Are You a “Survivor-Athlete”?

Are You a “Survivor-Athlete”?

By Tim E. Renzelmann

(February 28, 2021)

I’ve written and commented about this many times before. In fact, allow me to share an excerpt from an article I had written in July of 2018 titled, “The Making of Survive, Thrive & Be Fit”!


As the number of survivors who have become active in SCCCF’s Survive, Thrive & Be Fit program grows I find myself referring to more and more survivors as “survivor-athletes.” I will often get a sort of “Who me?” look in response so, a few weeks back, I decided to send this question to those who regularly participate in ST&BF: “Do you consider yourself an athlete?”

Exactly half of the respondents said “YES” (they consider themselves to be an athlete”) and exactly half said “NO.” Not everyone explained their responses, but here are a few comments that I found insightful and interesting!

“Yes! I challenge myself to be active as much as I can; however, I don’t always participate in competitive sports. The physical and mental benefits of exercise are my prime focus; not necessarily being the winner in a competitive game. I can be a winner each day that I do just a little more to benefit my mind and body.” – Cindy

“Sort of. I don’ think of myself as an athlete but I do like to be involved with activities that get me out and doing things even if I am not very good at them. So maybe I am? Or will be some day?” – Jennifer

“Not really... but I do think I’m an “athlete want-to-be.” I think of an athlete as someone who works hard to compete for a goal. That being said, I change my answer to “YES.” I am an athlete as my goal is to be a healthier me.” – Kay

“At first I thought NO. But then I thought about it more. I’m not a professional athlete that gets paid money, but I do work hard physically towards a goal. So YES, I am an athlete.” – Lisa

“I never used to. I always thought of an athlete as someone far more accomplished than me. However, with that said, you’ve been calling us athletes for so long, you have me thinking that maybe I am. Maybe an athlete doesn’t have to be someone like Aaron Rodgers, but someone like plain-old me. So, YES!” – Leah

To me, being an athlete is mostly about making a commitment and putting forth an effort towards living a healthy and active lifestyle and less about your skill level or ability to perform.

Earlier in my life I had the opportunity to co-coach college-level cross country runners alongside a good friend, great teacher and a fellow cancer survivor, the late Jack “Schnitz” Snyder. We worked with some amazing athletes... only some of whom were fast runners. The best athletes, in my opinion, were not necessarily those who ran the fastest on race day but those who showed up for practice every day, did their very best no matter the circumstances and learned from every win and every loss. More important than the time they posted on race day was the effort they put in throughout the season! If only there was a way to measure effort, then (and only then) would we be able to crown the very best athletes in the world and we might be surprised by who we would see on the next cover of Sports Illustrated or on the next Wheaties box!!!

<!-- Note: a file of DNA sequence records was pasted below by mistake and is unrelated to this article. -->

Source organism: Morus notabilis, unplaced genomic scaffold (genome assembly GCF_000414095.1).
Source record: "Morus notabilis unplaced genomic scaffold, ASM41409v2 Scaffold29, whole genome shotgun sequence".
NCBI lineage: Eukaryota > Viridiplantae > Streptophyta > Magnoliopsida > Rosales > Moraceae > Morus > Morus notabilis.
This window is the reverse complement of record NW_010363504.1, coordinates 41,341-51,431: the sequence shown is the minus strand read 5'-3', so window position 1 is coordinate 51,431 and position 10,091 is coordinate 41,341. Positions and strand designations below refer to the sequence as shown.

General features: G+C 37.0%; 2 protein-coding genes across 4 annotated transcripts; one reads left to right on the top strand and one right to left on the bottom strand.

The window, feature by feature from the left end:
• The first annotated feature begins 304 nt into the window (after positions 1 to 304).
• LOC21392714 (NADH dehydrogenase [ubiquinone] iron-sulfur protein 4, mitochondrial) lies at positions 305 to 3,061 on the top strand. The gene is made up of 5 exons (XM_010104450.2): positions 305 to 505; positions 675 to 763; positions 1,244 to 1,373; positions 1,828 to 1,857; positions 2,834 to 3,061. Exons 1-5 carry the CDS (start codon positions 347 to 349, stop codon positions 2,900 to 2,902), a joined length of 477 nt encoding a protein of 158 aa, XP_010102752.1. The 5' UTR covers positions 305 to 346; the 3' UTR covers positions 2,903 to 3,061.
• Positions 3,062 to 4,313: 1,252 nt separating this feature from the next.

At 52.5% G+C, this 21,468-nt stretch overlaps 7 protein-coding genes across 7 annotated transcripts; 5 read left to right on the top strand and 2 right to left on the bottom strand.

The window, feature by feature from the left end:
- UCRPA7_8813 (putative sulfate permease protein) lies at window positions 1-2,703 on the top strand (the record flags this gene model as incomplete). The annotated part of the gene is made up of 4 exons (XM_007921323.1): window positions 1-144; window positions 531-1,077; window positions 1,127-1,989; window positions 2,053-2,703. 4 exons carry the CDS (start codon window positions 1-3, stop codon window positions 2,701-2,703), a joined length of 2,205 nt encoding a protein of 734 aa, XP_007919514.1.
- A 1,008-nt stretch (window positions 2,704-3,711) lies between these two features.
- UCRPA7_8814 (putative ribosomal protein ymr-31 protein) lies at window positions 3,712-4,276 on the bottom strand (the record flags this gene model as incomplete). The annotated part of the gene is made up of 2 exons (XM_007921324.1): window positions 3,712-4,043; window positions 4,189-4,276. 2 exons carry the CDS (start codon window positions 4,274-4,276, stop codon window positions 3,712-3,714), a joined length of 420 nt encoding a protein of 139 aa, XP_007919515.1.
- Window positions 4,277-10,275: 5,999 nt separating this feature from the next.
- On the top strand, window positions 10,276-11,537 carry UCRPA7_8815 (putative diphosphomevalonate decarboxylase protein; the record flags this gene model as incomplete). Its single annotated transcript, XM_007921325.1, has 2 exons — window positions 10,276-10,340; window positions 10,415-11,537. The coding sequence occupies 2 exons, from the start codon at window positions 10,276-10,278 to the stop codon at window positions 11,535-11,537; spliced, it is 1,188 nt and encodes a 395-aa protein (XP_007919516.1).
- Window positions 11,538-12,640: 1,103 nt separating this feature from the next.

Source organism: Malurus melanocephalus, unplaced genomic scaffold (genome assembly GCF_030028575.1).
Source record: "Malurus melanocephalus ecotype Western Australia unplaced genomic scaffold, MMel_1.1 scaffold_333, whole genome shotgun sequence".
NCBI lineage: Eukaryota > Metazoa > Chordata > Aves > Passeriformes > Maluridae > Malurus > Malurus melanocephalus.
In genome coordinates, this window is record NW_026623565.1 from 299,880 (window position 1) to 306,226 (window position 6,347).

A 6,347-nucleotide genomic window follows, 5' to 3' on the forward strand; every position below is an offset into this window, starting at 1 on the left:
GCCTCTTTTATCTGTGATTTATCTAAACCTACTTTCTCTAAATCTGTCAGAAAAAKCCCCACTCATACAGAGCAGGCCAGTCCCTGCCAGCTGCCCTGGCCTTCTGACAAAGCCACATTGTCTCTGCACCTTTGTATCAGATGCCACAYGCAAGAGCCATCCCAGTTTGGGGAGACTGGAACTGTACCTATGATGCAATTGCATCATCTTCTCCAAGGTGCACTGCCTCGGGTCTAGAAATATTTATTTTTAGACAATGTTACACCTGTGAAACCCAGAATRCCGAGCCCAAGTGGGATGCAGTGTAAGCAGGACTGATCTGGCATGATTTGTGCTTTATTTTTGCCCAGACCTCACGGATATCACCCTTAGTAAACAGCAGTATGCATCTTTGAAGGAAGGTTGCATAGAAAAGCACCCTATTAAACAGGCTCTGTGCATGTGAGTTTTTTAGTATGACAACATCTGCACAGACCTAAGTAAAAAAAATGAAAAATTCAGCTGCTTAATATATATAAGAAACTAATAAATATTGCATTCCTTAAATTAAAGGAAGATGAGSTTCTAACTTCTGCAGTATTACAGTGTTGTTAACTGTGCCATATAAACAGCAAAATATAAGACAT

“What makes the athlete is present in everyone. No special talent is necessary. Being all you can be is making actual what is already potential inside you.” – Dr. George Sheehan

NOTE: If you are interested in reading this article in its entirety (which explains the origins of “Survive, Thrive & Be Fit”, includes additional insights from some of our survivor-athletes as well as from a survivor-athlete that I met well-before my own cancer diagnosis – Dr. George Sheehan) I will post it on our blog:

I am really not sure when I first began using the term “survivor-athlete” when referring to cancer patients and survivors who participate in our Survive, Thrive & Be Fit activities but it is a fitting term.

I define “cancer survivor” as anyone who is alive today that has experienced a cancer diagnosis... whether that diagnosis came one-minute ago, one-week ago, one-month ago, one-year ago or one-decade ago. If you’ve heard the words, “You have cancer!” and you are alive today... you are a cancer survivor.

The word “athlete” can be traced back to the Greek word “athlein” which is “to contest for a prize.” In a society where we often think of prizes awarded to athletes in terms of trophies, financial reward and fame... we overlook the greatest prizes of all – health, fitness, fulfillment and living up to our potential!

So, I would define “survivor-athlete” as anyone who is alive today that has been diagnosed with cancer and is contesting (through exercise and activity) to achieve the prizes of health, fitness and personal fulfillment!

Does that describe you? If so, than I hope you will join us and embrace the moniker of “survivor-athlete”!

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